Vincent Ricci - Wells Fargo Securities, LLC

Now with the term loan paid down, can you just remind us what are your primary uses of your cash and how do you intend to address the convert, albeit we're pretty far below the strike price right now?

Howard Doran

Yes, Vincent. We've talked for quite sometime now about our number one focus being paying down the term loan. We now have to change that a little bit. We've always talked about our desire to increase our cash balance, which is what we plan to do right now. We have a number of different options. As you know, that convertible will come due in December in 2013, and we have to recognize that. At the same time, there's other good uses of our cash as well and we're a little bit hesitant to go into too much detail. We're still trying to formulate exactly what has to go down. But in the meantime, we are very comfortable that we do generate quite a bit of cash flow and we're going to continue to build up that cash balance.

Operator

The next question comes from Peter Bye from Jefferies & Company.

Peter Bye - Jefferies & Company, Inc.

I'll push you a little bit more on the gross margins. Specifically, I appreciate the greater service revenue in Breast Health, but it's a pretty big sequential decline and you did grow Breast Health Service revenue in Q1 $12 million. So you only have to $2.5 million, sort of on a gross basis, sequentially. The PGM is down a lot. Is this the new level or was last quarter sort of an anomaly, in terms of what the gross profit is out of that, given from what you see from a backlog even with an improving April?

Robert Cascella

If we try to dissect the quarter, it was a combination of higher service revenue at the effective gross margins that Glenn summarized. But in addition to that, we really have a mix shift and we can't forget about that. And that mix shift is a higher content of Capital Equipment as well as our higher content of Capital Equipment being shipped outside the United States. All of which create what would appear to be gross margin erosion. So I don't want to put a stake in the ground and say that's our new level because as soon as we say that, we'll have a shift in the other direction and the Device businesses will have an up quarter or represent a higher percentage of our total revenues. And as a result, we'll have 100 basis point shift in gross margins for the positive. I think what we mean is the variability of this business from quarter-to-quarter.

Peter Bye - Jefferies & Company, Inc.

You mean the Device business within Breast Health?

Robert Cascella

No, I mean, the Device businesses as represented by biopsy devices, surgical devices and to a lesser extent, ThinPrep. And what we have was a shift to capital in the quarter. So we shift more capital, and we shift more capital outside the United States. That's what created margin erosion compounded by a higher content of service. In the following quarter, we can have a pickup in the Device businesses, meaning breast biopsy, GYN Surgical and the like. And we'll have 100 basis point improvement in gross margin. I think, what we need to do when looking at Hologic is understand the diversity of the four segments and understand what happens when there is a change of the volumes in each of those businesses because they all are different and varying profit levels. And we have different profit levels when we shift in the states versus outside the states. So I guess what I'm saying is I think what we saw in the quarter is the reality of what happen relative to the nature of the sales in this quarter. That does not necessarily mean that the sales will follow that same nature from a profitability perspective next quarter.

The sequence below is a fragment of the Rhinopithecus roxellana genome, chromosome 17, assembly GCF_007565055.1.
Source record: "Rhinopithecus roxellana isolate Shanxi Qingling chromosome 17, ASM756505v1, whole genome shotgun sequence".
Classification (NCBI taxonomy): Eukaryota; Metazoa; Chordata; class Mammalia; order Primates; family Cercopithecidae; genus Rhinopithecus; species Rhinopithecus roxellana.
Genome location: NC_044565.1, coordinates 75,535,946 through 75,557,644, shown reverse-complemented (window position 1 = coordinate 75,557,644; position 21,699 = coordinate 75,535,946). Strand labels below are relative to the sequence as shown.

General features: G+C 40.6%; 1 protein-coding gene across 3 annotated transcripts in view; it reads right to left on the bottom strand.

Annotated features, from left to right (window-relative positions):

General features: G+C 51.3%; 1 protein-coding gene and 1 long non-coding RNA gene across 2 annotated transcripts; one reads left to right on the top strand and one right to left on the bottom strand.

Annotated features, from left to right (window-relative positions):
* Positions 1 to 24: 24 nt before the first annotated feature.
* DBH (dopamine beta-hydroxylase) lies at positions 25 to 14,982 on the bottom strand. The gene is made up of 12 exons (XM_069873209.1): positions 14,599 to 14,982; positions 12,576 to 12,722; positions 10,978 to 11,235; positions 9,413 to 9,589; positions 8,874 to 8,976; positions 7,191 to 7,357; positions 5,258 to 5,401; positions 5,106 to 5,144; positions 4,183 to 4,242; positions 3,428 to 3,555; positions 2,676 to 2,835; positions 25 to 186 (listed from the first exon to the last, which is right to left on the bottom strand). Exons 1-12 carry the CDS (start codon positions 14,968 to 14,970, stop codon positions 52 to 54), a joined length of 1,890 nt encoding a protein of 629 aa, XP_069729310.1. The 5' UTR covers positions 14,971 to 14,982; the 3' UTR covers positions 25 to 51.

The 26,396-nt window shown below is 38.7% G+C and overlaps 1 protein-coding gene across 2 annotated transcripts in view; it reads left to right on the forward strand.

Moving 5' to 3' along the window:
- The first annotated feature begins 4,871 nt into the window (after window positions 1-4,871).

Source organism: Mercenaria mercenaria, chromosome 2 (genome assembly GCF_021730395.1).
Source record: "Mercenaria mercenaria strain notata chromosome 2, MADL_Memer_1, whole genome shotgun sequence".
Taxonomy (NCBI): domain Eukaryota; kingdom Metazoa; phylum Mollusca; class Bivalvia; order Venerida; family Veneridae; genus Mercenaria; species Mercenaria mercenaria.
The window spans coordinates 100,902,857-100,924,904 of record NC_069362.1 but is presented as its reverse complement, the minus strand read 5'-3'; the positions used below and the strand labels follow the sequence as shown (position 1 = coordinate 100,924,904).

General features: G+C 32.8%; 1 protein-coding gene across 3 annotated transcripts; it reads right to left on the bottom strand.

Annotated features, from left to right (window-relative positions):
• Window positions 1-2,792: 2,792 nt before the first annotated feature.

Peter Bye - Jefferies & Company, Inc.

I was actually more talking specifically in the Breast Health gross margin. We do model it by division. So that was down a fair amount sequentially. So that's pretty much as the international mix in the ASP there?

Robert Cascella

Yes.

Peter Bye - Jefferies & Company, Inc.

A quick follow-up on, again, about from maybe some of the benefits you might start seeing out of whether volumes increase or not out of your facility, south of the border, how is that going? Can you talk to us about, was that something we'll see more fiscal 11 even if some offices stay maybe softer in fiscal Q3, fiscal Q4, we can get some offset from down there, and maybe just qualitatively or quantitatively or both?

Howard Doran

Our sense is that we'll start seeing improvements in 2011 as we work through volume pickups on the Adiana product line. We think we've seen some absorption benefits on a NovaSure line of recent. We expect those to continue at a much higher level. But what we don't want to do is to shift the overhead problem from one product to the other. So in order to really, fully appreciate and benefit from Costa Rica, we have to get Adiana up to a reasonable volume level.

Peter Bye - Jefferies & Company, Inc.

You mentioned on the backlog, April has improved. If you're going to pick now, May 3, are we talking it's better than the end of 297, which is 300 or is it closer to flat quarter-over-quarter if you sort of going to normalized it?

Glenn Muir

No, we felt that the backlog was a little bit of an anomaly seeing it drop at the end of Q2, the March quarter. And we saw a very strong tick up in April that we directly attributed to deals that we thought would close in March, for no real reason. So this would just add timing for a week or so. We don't feel that there's any kind of trend whatsoever. So I feel like the backlog even though we reported it down $20 million, $20-some million was really fairly flat between the two quarters.